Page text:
This is a regular series of exclusive Vintage Guitar online articles where The Kentucky Headhunters’ Greg Martin looks back on influential albums and other musical moments.
It was 50 years ago today
Sgt. Pepper taught the band to play
They’ve been going in and out of style
But they’re guaranteed to raise a smile
So may I introduce to you….
Okay, before we delve into The Beatles’ timeless masterpiece, let’s backtrack just a bit.
In December, 1966, my dad had gotten fed up with living in Louisville. So, he abruptly made a decision to quit his job at Fawcett Printing Company and move the family outside Edmonton, Kentucky, during the school break for Christmas. This was a big change for my brothers and myself, as we went from living in the city to a farmhouse in the middle of nowhere. From that point on, the GE table-top AM radio was my link to the world. We also owned a black-and-white TV; with the outside antenna, we were able to receive WBKO out of Bowling Green, and on a good day, we might pick up two stations out of Nashville. But only if we were lucky! Along with a stereo, that only worked on one side, and a handful of records, my musical appetite was being nurtured. During the day I would listen to the local AM rock station, WCDS, and at night the adventures would begin with WOWO (Ft. Wayne), Big John R on WLAC (Nashville), WCFL and WLS (Chicago). Oh, there was an old Stella archtop acoustic upstairs, left by the family before us.
While watching Dick Clark’s “American Bandstand” on March 11, 1967, my eyes and ears were subjected to something I’d never experienced. You might say this was my first psychedelic musical experience, even though there had been hints of this new music revolution rearing its head on the radio in ’65 and ’66. Of course, the Beach Boys had pushed the boundaries with Pet Sounds the year prior, so things were changing. But on that day, Dick Clark premiered promo videos for “Penny Lane” and “Strawberry Fields Forever.” Like most of the TV audience, I was confused by The Beatles’ new look and sound. Gone were the Fab 4 as we knew them – no longer the lovable mop-top boys. Instead, they had grown into serious young men. Even though I didn’t understand the change at the moment, I didn’t take long to embrace their new direction. Sure, The Beatles had already had given us hints with Rubber Soul and Revolver, but with /em>Sgt. Pepper’s Lonely Hearts Club Band, the rules had drastically changed. It’s said when Brian Wilson heard Rubber Soul, he was driven to compete by releasing Pet Sounds, then the Beatles fired back with Sgt. Pepper’s. After Brian heard it, he set out to make Smile. Being the tortured perfectionist, his fragile emotional state and escalated drug intake, Smile never materialized as he envisioned.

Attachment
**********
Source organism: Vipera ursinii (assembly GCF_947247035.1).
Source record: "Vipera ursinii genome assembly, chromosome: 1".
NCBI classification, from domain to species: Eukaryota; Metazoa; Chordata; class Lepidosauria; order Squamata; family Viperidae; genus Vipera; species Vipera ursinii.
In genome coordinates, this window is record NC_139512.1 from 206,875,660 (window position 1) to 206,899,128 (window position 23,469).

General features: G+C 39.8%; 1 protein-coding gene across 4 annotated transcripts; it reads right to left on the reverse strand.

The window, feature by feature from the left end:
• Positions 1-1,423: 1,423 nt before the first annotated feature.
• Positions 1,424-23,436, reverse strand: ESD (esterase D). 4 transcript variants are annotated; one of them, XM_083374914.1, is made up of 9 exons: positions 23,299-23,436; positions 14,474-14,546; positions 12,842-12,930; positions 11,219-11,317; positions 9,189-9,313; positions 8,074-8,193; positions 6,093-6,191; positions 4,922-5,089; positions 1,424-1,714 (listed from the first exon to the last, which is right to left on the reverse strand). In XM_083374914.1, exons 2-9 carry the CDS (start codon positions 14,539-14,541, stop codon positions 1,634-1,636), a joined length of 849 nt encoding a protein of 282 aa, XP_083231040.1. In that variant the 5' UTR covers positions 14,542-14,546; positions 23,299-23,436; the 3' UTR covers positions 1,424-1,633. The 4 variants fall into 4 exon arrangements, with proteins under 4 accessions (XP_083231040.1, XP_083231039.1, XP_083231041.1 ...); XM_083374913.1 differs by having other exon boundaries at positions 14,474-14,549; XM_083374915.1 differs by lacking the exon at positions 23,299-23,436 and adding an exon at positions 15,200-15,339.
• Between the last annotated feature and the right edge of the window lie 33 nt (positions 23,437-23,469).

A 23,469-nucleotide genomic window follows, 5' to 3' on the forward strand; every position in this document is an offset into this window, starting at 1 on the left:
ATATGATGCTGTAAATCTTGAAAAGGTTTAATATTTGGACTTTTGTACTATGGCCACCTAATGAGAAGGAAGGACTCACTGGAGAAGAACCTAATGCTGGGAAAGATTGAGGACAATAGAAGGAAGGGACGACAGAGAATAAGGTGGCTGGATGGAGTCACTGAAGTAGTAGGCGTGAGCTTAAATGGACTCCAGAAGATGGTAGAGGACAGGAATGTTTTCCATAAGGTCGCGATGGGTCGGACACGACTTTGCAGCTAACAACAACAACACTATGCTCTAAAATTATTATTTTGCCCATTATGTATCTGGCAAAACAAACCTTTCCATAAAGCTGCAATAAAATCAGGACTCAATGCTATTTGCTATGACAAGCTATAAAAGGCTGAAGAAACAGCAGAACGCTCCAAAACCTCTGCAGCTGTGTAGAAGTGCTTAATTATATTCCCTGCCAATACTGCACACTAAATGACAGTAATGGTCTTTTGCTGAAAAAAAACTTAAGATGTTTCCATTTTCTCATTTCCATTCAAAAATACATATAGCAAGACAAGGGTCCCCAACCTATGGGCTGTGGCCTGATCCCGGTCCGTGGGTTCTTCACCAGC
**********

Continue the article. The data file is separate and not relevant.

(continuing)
As history tells us, the Sgt. Pepper’s sessions began in November, ’66 and completed April 21, 1967, the first three tracks recorded were “Penny Lane,” “Strawberry Fields Forever,” and “When I’m Sixty Four.” With EMI breathing down Brian Epstein’s neck for a follow up to “Yellow Submarine” and “Eleanor Rigby,” Epstein pressed George Martin for a new single. “Penny Lane” and “Strawberry Fields Forever” were released in the U.S. February 13th. In retrospect, George Martin always felt that releasing the two songs as a single and omitting them from the album was a “dreadful mistake.” It could be compared to Brian Wilson not including “Good Vibrations” from Pet Sounds.
Inspired by Pet Sounds and Freak Out by The Mothers of Invention, McCartney’s goal was to make the best Beatles album to date. Released in the U.K. on May 26, in the U.S. on June 2, Sgt. Pepper’s set the tone for the Summer Of Love. Along with The Jimi Hendrix Experience, The Doors, Cream, and others, our music world was rapidly turned upside down. With Sgt. Pepper’s, The Beatles reinvented themselves, and not only that, changed the way that we looked at albums and music in general. I was visiting my grandparents in Louisville the week it was released. I still vividly recall it blaring out of the record shops into the street. Both local Top 40 AM stations, WKLO and WAKY, played every track – quite a feat since none were released as singles. From the start of “Sgt. Pepper’s Lonely Hearts Club Band” to “A Day In The Life,” the songs were perfectly woven together seamlessly into a magical musical journey. As a young guitarist, Sgt. Pepper’s sat perfectly with Jim Hendrix Experience’s Are You Experienced and Disraeli Gears by Cream. 1967 was a year of reinvention, it was a time of musical discovery.
It’s hard to believe Sgt. Pepper’s is now 50 years old. At age 64, it has a special place in my heart. My advice? Take a ride in your car, listen to the album in it’s entirety. If you’re like I was, the 14-year-old will still be there, singing every word. Happy Birthday to Sgt. Pepper and his band. Thank you for all the joy you’ve given us over the years.